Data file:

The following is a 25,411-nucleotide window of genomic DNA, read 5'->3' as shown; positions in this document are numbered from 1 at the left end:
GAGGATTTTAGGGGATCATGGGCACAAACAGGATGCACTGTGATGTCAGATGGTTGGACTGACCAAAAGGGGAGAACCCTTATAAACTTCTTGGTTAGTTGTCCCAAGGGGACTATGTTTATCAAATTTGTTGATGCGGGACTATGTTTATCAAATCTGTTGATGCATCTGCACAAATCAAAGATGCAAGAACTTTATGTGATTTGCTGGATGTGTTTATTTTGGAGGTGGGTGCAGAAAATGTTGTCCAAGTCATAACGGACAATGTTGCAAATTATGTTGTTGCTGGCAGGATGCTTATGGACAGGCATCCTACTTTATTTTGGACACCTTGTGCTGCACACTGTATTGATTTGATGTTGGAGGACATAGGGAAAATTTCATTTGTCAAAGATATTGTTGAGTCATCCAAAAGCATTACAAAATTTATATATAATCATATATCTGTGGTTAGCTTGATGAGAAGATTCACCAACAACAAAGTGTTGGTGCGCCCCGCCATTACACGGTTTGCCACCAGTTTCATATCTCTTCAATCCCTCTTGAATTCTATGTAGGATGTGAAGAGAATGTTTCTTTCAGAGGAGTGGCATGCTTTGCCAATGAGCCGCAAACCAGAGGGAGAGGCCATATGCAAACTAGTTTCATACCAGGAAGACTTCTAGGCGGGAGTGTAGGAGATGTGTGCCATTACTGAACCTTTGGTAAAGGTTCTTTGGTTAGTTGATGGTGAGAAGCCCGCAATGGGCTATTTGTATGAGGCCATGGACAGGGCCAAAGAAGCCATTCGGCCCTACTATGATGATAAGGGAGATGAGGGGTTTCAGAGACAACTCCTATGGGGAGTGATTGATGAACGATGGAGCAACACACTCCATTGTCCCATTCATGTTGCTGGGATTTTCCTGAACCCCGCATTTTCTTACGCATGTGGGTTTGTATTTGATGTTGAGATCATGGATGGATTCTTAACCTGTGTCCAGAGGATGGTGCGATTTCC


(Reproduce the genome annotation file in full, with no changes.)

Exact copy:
The following is a 25,411-nucleotide window of genomic DNA, read 5'->3' as shown; positions in this document are numbered from 1 at the left end:
GAGGATTTTAGGGGATCATGGGCACAAACAGGATGCACTGTGATGTCAGATGGTTGGACTGACCAAAAGGGGAGAACCCTTATAAACTTCTTGGTTAGTTGTCCCAAGGGGACTATGTTTATCAAATTTGTTGATGCGGGACTATGTTTATCAAATCTGTTGATGCATCTGCACAAATCAAAGATGCAAGAACTTTATGTGATTTGCTGGATGTGTTTATTTTGGAGGTGGGTGCAGAAAATGTTGTCCAAGTCATAACGGACAATGTTGCAAATTATGTTGTTGCTGGCAGGATGCTTATGGACAGGCATCCTACTTTATTTTGGACACCTTGTGCTGCACACTGTATTGATTTGATGTTGGAGGACATAGGGAAAATTTCATTTGTCAAAGATATTGTTGAGTCATCCAAAAGCATTACAAAATTTATATATAATCATATATCTGTGGTTAGCTTGATGAGAAGATTCACCAACAACAAAGTGTTGGTGCGCCCCGCCATTACACGGTTTGCCACCAGTTTCATATCTCTTCAATCCCTCTTGAATTCTATGTAGGATGTGAAGAGAATGTTTCTTTCAGAGGAGTGGCATGCTTTGCCAATGAGCCGCAAACCAGAGGGAGAGGCCATATGCAAACTAGTTTCATACCAGGAAGACTTCTAGGCGGGAGTGTAGGAGATGTGTGCCATTACTGAACCTTTGGTAAAGGTTCTTTGGTTAGTTGATGGTGAGAAGCCCGCAATGGGCTATTTGTATGAGGCCATGGACAGGGCCAAAGAAGCCATTCGGCCCTACTATGATGATAAGGGAGATGAGGGGTTTCAGAGACAACTCCTATGGGGAGTGATTGATGAACGATGGAGCAACACACTCCATTGTCCCATTCATGTTGCTGGGATTTTCCTGAACCCCGCATTTTCTTACGCATGTGGGTTTGTATTTGATGTTGAGATCATGGATGGATTCTTAACCTGTGTCCAGAGGATGGTGCGATTTCC